You often hear that cash is the lifeblood of an organization, and I would agree. I have observed many companies that have grown their top and bottom line results, but struggled to meet their cash flow demands. It sounds counterintuitive, but increases in revenue and profits do not always result in a corresponding increase in cash flow. This can happen when the working capital necessary to operate the business increases, or when profits are tied up in receivables and/or inventory.
Here are a few tips to improve your company’s cash flows.
1. Project future flows.
The first thing to do is prepare a cash flow projection, which will allow the business to plan ahead for cash excess or shortfalls. It is better to know about cash shortfalls months in advance rather than when cash is already short and you have fewer options to remedy the situation. Banks and vendors do not like to be surprised by requests for additional financing or delays in payments.
A rolling 12-month cash flow projection is a best practice. When preparing a projection, consider customer payment terms and history, anticipated expenditures (payroll, inventory, capital investments, debt repayments), vendor payment terms, and the cyclical nature of sales.
If cash is currently or projected to be short, you can try using external financing to shore up the shortfall. But keep in mind that there is a financial cost with this approach. It may be more cost effective to focus on improvements to the operation cycle—specifically, customer receivables and vendor payables. On the other hand, if you anticipate a cash excess, take the opportunity to evaluate where that cash would best be utilized.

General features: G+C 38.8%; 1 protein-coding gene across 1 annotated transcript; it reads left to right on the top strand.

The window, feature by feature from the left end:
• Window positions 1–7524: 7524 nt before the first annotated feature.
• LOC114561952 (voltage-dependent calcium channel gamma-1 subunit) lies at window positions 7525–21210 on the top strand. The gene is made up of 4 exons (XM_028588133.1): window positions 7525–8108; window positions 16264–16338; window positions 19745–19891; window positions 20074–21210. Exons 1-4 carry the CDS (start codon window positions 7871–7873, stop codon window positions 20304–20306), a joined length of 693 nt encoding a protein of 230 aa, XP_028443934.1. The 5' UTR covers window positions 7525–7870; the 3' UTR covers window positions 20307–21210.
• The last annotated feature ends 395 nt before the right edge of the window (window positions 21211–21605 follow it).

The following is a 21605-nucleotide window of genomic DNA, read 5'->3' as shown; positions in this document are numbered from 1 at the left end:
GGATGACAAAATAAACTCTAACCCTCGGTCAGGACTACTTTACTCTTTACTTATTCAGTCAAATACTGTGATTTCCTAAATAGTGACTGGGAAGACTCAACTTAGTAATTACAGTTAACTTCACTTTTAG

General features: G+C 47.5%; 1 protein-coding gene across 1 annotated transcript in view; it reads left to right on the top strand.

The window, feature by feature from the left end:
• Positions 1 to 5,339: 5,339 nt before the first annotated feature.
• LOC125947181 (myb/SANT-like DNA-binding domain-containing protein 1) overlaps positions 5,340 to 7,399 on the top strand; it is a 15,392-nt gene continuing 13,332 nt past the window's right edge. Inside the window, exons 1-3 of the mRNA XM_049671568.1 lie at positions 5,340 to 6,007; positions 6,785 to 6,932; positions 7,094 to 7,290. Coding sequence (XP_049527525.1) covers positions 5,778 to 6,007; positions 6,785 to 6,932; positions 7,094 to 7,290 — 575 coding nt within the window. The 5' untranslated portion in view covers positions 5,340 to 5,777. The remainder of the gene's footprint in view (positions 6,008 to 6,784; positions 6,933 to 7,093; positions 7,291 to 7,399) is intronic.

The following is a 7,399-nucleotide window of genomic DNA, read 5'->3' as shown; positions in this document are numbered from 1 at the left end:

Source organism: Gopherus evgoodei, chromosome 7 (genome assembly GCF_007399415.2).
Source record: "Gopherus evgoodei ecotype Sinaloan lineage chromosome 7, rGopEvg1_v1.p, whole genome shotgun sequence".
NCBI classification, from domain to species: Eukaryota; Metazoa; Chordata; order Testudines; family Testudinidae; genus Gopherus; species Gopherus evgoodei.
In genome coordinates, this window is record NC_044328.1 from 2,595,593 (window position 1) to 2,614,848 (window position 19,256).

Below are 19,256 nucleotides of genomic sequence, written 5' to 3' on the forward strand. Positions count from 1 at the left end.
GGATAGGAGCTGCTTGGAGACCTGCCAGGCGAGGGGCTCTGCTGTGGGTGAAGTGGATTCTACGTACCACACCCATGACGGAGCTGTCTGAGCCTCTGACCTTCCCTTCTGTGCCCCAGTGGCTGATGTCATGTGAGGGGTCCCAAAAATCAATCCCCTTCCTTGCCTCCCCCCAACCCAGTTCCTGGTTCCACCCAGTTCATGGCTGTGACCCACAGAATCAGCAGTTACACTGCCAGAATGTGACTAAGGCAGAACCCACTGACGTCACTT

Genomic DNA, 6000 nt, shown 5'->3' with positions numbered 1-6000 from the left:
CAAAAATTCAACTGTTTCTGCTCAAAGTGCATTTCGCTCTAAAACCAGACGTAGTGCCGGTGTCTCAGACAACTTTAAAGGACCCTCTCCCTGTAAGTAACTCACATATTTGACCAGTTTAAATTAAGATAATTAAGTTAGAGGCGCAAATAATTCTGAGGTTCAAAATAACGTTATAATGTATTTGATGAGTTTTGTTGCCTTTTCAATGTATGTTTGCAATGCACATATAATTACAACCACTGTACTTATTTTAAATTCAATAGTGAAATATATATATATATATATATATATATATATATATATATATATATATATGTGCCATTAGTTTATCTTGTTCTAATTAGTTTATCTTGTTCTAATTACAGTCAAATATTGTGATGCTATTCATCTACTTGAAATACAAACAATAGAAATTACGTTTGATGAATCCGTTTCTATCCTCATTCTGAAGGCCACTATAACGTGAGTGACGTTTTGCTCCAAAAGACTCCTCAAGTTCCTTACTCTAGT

2. Stay on top of receivables.
Collecting customer receivables can be challenging because you are at the mercy of your customer to make payment. To help ensure you collect in a timely way:
- Know your customer and establish appropriate credit limits and terms.
- Evaluate new customers before doing business with them and consider requiring cash deposits. It is better to lose the sale than to sell and not collect.
- Invoice in a timely manner so the collection clock starts early.
- Offer discounts for quick payment, if it makes sense for your business.
- Have an experienced team and process to evaluate accounts receivable and contact customers when payment is not received within the expected timeline.
- Evaluate whether past due customers are still a good fit for your business, given the costs and challenges of collection.
3. Consider how you’re paying vendors.
Paying vendors faster than your customers pay you can be problematic. Evaluate your vendors’ terms and pay them when due. There is no benefit to paying vendor invoices early, unless they are offering discounts for quick payment. Even so, it may not make sense to take the discount if cash flow is tight.
If they accept electronic or credit card payments, consider taking advantage of this to pay on the last day due. In the case of credit card payments there could be the additional advantage of longer float and money back; however, credit cards should only be used if you are certain the balance will be paid off monthly.
Compare vendors’ terms and pricing. It may not always make sense to use the cheapest vendor based on their payment terms. Be careful when suppliers offer significant discounts or push for sales prior to price increases; it may be a good deal, but carrying excess inventory ties up cash. Finally, for key suppliers, you need to develop trust and be up front with them in case you ever need to ask to delay payments. Losing a key supplier because of payment delays is not a viable option.
Understanding your current and future cash position is the first step to improving your cash flow. By identifying any problems early, you can modify the course of the ship to improve cash flows and the overall value of your business.
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